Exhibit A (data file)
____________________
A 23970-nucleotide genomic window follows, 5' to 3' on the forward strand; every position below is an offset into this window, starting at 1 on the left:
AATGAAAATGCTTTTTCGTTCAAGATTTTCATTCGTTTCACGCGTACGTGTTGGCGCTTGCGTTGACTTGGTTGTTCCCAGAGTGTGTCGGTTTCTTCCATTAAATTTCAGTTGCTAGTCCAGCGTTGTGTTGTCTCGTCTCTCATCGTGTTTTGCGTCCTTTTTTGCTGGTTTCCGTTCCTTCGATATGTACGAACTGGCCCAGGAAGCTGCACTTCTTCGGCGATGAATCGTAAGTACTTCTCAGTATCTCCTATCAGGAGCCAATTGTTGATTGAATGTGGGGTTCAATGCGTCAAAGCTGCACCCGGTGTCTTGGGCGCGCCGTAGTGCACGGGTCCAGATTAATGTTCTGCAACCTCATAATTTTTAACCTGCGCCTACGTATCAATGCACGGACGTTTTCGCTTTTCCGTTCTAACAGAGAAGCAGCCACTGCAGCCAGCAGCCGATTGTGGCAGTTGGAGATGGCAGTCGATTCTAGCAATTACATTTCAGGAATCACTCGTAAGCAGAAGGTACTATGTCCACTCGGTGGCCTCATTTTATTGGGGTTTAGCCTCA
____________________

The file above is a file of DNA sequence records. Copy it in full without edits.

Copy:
A 23970-nucleotide genomic window follows, 5' to 3' on the forward strand; every position below is an offset into this window, starting at 1 on the left:
AATGAAAATGCTTTTTCGTTCAAGATTTTCATTCGTTTCACGCGTACGTGTTGGCGCTTGCGTTGACTTGGTTGTTCCCAGAGTGTGTCGGTTTCTTCCATTAAATTTCAGTTGCTAGTCCAGCGTTGTGTTGTCTCGTCTCTCATCGTGTTTTGCGTCCTTTTTTGCTGGTTTCCGTTCCTTCGATATGTACGAACTGGCCCAGGAAGCTGCACTTCTTCGGCGATGAATCGTAAGTACTTCTCAGTATCTCCTATCAGGAGCCAATTGTTGATTGAATGTGGGGTTCAATGCGTCAAAGCTGCACCCGGTGTCTTGGGCGCGCCGTAGTGCACGGGTCCAGATTAATGTTCTGCAACCTCATAATTTTTAACCTGCGCCTACGTATCAATGCACGGACGTTTTCGCTTTTCCGTTCTAACAGAGAAGCAGCCACTGCAGCCAGCAGCCGATTGTGGCAGTTGGAGATGGCAGTCGATTCTAGCAATTACATTTCAGGAATCACTCGTAAGCAGAAGGTACTATGTCCACTCGGTGGCCTCATTTTATTGGGGTTTAGCCTCA